“Simplicity is the glory of expression.” —Walt Whitman
In the late 1950s, a 23-year-old American artist named Frank Stella exhibited his work Black Paintings at the Museum of Modern Art in New York in 1959. “What you see is what you see,” he said, explaining his simple, monochromatic series of black paintings, inadvertently creating what many still view as the mantra for minimalism. In the sixties and seventies, the minimal art movement flourished, and today the philosophy of minimalism has taken on different forms and moved on from just art culture alone.
Though the idea of minimalism might be taken for granted today, stripping away the abstract and embellishments of previous art movements and design was considered avant-garde. Throughout human history, from cultures all over the world, individuals who embraced minimalism continually revived the art of simple living, individuals like Buddhist monk Beobjeong (법정스님) with his book Non-Possession, American essayist and poet Henry David Thoreau, who stated, “Our life is frittered away by detail… simplify, simplify,” to Netflix’s current buzz Tidying Up with Marie Kondo. The arguments that a cluttered room means a cluttered mind are commonly used, and the stark zen garden is still strangely intriguing and peaceful in the age of materialism.
As the Cafe Hunter, I find great pleasure in simple, beautiful cafes with unobtrusive interior design and quality coffee. The idea that a quiet space with limited distractions can lend some peace of mind seems to be accurate when it comes to finding the right cafe during a busy day. Luft Coffee was born with the mantra “Less is More” and has followed through with this in all the details found in the cafe. Interesting, dreamy artwork is hung low on the walls, pastel colors and clear-cut, metal tables mix in the large, open space to make an oasis of sorts in the middle of a busy district near Myeongdong.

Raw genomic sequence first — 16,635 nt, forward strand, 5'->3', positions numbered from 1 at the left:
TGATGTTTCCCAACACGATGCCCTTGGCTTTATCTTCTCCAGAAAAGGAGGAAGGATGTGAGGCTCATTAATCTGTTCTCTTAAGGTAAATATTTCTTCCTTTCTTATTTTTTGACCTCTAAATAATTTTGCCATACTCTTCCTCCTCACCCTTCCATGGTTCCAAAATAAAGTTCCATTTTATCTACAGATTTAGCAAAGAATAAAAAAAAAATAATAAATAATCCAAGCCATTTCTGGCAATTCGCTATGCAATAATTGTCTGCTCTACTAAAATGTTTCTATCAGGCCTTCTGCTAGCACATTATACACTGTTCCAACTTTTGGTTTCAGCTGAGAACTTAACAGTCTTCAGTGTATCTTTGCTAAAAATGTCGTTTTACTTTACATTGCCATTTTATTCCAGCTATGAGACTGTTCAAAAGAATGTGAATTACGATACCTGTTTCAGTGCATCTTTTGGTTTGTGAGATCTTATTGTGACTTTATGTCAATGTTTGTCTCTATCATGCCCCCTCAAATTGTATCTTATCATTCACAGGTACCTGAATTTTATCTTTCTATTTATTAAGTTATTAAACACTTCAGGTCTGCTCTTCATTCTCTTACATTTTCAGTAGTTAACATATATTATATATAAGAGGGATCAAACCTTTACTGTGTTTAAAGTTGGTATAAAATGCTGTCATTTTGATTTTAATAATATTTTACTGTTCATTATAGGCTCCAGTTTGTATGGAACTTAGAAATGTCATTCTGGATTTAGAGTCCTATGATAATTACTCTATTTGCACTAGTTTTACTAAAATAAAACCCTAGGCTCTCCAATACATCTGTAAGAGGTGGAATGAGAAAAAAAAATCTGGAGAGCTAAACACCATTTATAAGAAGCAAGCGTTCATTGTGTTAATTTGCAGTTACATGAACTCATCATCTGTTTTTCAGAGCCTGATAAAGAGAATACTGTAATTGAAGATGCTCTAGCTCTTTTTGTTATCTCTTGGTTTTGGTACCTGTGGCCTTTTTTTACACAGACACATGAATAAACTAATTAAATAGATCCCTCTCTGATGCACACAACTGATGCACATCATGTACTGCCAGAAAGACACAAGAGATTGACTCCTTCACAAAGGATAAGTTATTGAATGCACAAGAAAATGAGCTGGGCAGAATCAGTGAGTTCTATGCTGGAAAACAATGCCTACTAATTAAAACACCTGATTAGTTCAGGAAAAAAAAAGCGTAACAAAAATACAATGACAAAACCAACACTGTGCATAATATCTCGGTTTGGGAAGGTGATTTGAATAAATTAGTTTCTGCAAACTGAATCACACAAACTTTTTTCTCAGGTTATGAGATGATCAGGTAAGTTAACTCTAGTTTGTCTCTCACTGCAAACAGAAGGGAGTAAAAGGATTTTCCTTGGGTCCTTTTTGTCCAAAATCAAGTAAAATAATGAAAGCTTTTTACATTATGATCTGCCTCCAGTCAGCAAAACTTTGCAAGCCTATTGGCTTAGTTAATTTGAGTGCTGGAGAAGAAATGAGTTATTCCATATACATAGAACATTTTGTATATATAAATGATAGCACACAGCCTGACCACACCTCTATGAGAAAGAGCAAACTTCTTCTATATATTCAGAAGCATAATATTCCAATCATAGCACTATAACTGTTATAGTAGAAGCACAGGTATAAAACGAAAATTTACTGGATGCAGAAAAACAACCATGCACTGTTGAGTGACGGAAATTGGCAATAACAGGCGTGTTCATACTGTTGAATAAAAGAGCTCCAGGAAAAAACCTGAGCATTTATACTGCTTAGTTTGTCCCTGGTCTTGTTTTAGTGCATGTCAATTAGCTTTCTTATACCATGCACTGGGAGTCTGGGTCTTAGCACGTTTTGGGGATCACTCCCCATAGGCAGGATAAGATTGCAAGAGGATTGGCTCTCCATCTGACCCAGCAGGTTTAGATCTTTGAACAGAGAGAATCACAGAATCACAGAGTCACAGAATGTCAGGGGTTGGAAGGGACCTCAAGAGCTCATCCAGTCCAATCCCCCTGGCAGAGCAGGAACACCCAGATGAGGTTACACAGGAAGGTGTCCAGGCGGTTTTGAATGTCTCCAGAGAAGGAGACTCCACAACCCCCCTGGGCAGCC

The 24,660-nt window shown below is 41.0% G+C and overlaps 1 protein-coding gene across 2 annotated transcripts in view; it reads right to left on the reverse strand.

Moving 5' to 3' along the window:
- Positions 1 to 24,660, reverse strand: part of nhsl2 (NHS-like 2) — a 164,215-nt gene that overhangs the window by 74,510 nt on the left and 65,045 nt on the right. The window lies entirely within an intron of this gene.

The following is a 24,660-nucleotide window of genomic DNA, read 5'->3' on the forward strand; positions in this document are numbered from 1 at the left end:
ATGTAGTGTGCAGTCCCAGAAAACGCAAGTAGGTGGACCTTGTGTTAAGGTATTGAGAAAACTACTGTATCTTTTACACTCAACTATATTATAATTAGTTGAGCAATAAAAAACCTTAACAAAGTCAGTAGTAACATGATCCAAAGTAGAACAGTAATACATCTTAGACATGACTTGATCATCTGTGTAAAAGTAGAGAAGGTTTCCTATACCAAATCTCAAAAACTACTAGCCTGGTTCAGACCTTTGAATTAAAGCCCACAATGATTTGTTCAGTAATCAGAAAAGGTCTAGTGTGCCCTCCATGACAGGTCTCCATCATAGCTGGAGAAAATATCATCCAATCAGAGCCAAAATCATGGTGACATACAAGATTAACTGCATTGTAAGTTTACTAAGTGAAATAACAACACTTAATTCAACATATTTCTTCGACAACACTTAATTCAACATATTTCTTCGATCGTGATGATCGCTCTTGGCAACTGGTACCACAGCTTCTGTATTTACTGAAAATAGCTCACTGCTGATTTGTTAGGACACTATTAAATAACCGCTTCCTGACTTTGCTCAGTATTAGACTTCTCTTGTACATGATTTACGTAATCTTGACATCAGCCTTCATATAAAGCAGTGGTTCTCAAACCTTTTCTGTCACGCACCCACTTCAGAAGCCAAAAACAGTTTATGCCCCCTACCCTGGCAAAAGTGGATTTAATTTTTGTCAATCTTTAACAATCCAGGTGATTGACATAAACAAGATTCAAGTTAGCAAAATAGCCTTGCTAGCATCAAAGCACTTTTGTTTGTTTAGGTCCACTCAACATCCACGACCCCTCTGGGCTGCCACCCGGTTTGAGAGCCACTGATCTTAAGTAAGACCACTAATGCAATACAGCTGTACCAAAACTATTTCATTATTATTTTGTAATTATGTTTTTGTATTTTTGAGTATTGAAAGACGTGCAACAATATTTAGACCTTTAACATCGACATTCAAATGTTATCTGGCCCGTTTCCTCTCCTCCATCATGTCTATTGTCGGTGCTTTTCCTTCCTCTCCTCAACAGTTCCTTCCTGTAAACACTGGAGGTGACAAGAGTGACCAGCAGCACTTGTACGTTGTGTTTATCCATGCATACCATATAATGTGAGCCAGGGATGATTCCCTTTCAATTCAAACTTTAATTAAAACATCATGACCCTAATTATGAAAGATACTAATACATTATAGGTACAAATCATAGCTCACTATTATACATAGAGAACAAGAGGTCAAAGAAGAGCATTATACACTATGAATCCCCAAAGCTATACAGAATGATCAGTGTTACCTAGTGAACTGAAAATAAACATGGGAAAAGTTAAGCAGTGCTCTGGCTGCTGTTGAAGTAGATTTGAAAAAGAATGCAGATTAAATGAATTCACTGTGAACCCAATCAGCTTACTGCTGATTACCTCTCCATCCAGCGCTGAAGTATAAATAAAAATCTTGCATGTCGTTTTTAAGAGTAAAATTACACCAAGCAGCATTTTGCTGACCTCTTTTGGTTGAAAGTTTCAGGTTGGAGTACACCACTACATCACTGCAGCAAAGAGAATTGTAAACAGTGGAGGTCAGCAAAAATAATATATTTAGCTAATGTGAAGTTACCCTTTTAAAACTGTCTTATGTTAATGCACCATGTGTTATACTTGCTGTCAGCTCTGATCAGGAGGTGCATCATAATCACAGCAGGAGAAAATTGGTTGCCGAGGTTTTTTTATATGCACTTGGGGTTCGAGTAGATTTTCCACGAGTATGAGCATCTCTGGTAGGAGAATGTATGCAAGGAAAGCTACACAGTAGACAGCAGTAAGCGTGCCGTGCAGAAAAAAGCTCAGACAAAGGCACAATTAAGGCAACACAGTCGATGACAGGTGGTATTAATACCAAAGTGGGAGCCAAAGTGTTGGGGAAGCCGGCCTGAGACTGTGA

There is more window than wall, letting in light from all sides. Through the glass, the pavement, roads and unevenly stacked businesses are easily seen, but from inside the cafe, one feels untouched by the surrounding commotion. It’s quiet inside, the high ceiling seeming to cushion sound rather than allowing it to reverberate, and the sounds of the espresso machine grinding the coffee beans hum in the background, a complement to the music instead of a mark of dissonance. I arrived right at opening at 7:00 am, but due to its business district location, customers came in just after me. The baristas already stood prepared, their smiles the first friendly faces for some coming in for their cup of liquid energy. Bread and pastries ranging from basic croissants to matcha cream-cheese filled round buns were laid out in pans, the warm scent enticing. Plants dot the room, and a single, blue neon light cheekily shines out the word “Hawaii,” further emphasizing this island of simplicity in a complex part of town.
In a fast-paced, insomniatic city such as Seoul, a cafe dedicated to finding and successfully creating the beauty of space between things is a tribute to minimalism, and a place worth visiting for the freedom to be calm. Established in 2016, Luft Cafe has admirably stuck to its mission of “Less is More” and provides a coffee shop full of nothing but simple decor, modest colors and space. That, I could argue, is more than enough.
Location: 1F, 308, Samil-daero, Jung-gu, Seoul
Hours: Weekdays AM 7:30 – PM 9:00 / Weekend AM 9:00 – PM 9:00
Plastic-Free: Ask for a mug when ordering
When you visit Luft, be sure to snap a few photos and tag me @sincerelybeckyw ! It’s always good to see another Cafe Hunter on the prowl.